Impacts of combined overfishing and oil spills on the plankton trophodynamics of the West Florida shelf over the last half century of 1965–2011: A two-dimensional simulation analysis of biotic state transitions, from a zooplankton- to a bacterioplank
Over 50 years of multiple anthropogenic perturbations, Florida zooplankton stocks of the northeastern Gulf of Mexico declined ten-fold, with increments of mainly dominant toxic dinoflagellate harmful algal blooms (HABs), rather than diatoms, and a shift in loci of nutrient remineralization and oxygen depletion by bacterioplankton, from the sea floor to near surface waters. Yet, lytic bacterial biomass and associated ammonification only increased at most five-fold over the same time period, with consequently little indication of new, expanded “dead zones” of diatom-induced hypoxia. After bacterial lysis of intact cells of these increased HABs, the remaining residues of zooplankton biomass decrements evidently instead exited the water column as malign aerosolized HAB asthma triggers, correlated by co-traveling mercury aerosols, within wind-borne sea sprays. To unravel the causal mechanisms of these inferred decadal food web transitions, a 36-state variable plankton model of algal, bacterial, protozoan, and copepod component communities replicated daily time series of each plankton group’s representatives on the West Florida shelf (WFS) during 1965–2011. At the lower phytoplankton trophic levels, 52% of the ungrazed HAB increments, between 1965–1967 and 2001–2002 before recent oil spills, remained in the water column to kill fishes and fuel bacterioplankton. But, another 48% of the WFS primary production then left the ocean’s surface as a harbinger of increased public health hazards during continuing sea spray exports of salts, HAB toxins, and Hg poisons. Following the Deepwater Horizon petroleum releases in 2010, little additional change of element partition among the altered importance of WFS food web components of the trophic pyramid then pertained between 2001–2002 and 2010–2011, despite when anomalous upwelled nutrient supplies instead favored retrograde benign, oil-tolerant diatoms over the HABs during 2010. Indeed, by 2011 HABs were back, with biomass accumulations equivalent to those found in 2001.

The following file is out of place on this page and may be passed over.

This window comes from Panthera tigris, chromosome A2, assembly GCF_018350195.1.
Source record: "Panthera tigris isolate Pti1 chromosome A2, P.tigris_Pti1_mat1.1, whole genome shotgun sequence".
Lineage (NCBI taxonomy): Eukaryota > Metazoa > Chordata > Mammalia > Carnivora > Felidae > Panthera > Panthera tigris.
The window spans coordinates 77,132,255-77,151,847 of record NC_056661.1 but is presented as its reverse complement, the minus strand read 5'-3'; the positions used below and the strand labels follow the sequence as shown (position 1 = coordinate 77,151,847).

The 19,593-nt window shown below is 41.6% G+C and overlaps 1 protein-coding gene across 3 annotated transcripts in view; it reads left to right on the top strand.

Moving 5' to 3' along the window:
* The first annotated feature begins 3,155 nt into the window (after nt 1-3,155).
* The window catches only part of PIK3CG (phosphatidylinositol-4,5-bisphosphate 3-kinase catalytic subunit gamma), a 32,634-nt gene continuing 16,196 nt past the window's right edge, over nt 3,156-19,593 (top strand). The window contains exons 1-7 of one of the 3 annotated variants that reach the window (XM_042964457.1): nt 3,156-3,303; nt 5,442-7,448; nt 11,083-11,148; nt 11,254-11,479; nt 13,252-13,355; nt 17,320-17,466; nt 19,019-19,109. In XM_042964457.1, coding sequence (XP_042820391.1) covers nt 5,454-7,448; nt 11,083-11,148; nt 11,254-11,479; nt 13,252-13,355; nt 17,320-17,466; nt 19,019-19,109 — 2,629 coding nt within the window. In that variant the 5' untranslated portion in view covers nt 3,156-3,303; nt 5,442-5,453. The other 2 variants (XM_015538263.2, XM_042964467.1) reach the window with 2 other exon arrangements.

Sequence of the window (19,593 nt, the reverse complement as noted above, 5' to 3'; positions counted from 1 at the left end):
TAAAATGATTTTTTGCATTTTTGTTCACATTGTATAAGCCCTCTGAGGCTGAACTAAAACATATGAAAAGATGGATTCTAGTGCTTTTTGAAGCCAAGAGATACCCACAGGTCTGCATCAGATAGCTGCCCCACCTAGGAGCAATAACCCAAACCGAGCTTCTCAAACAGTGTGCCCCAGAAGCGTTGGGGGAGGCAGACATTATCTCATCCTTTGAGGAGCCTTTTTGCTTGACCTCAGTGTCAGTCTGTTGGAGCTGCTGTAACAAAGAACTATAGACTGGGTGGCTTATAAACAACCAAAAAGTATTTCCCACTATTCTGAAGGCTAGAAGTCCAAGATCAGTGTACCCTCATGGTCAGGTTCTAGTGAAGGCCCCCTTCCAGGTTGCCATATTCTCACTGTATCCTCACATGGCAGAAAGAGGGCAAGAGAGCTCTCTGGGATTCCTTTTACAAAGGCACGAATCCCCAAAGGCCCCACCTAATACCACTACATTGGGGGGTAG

Ref: Walsh, J, J., Lenes, J. M., Darrow, B., Parks, A., Weisberg, R. H. (2016) Impacts of combined overfishing and oil spills on the plankton trophodynamics of the West Florida shelf over the last half century of 1965–2011: A two-dimensional simulation analysis of biotic state transitions, from a zooplankton- to a bacterioplankton-modulated ecosystem. Continental Shelf Research, 116, 54-73.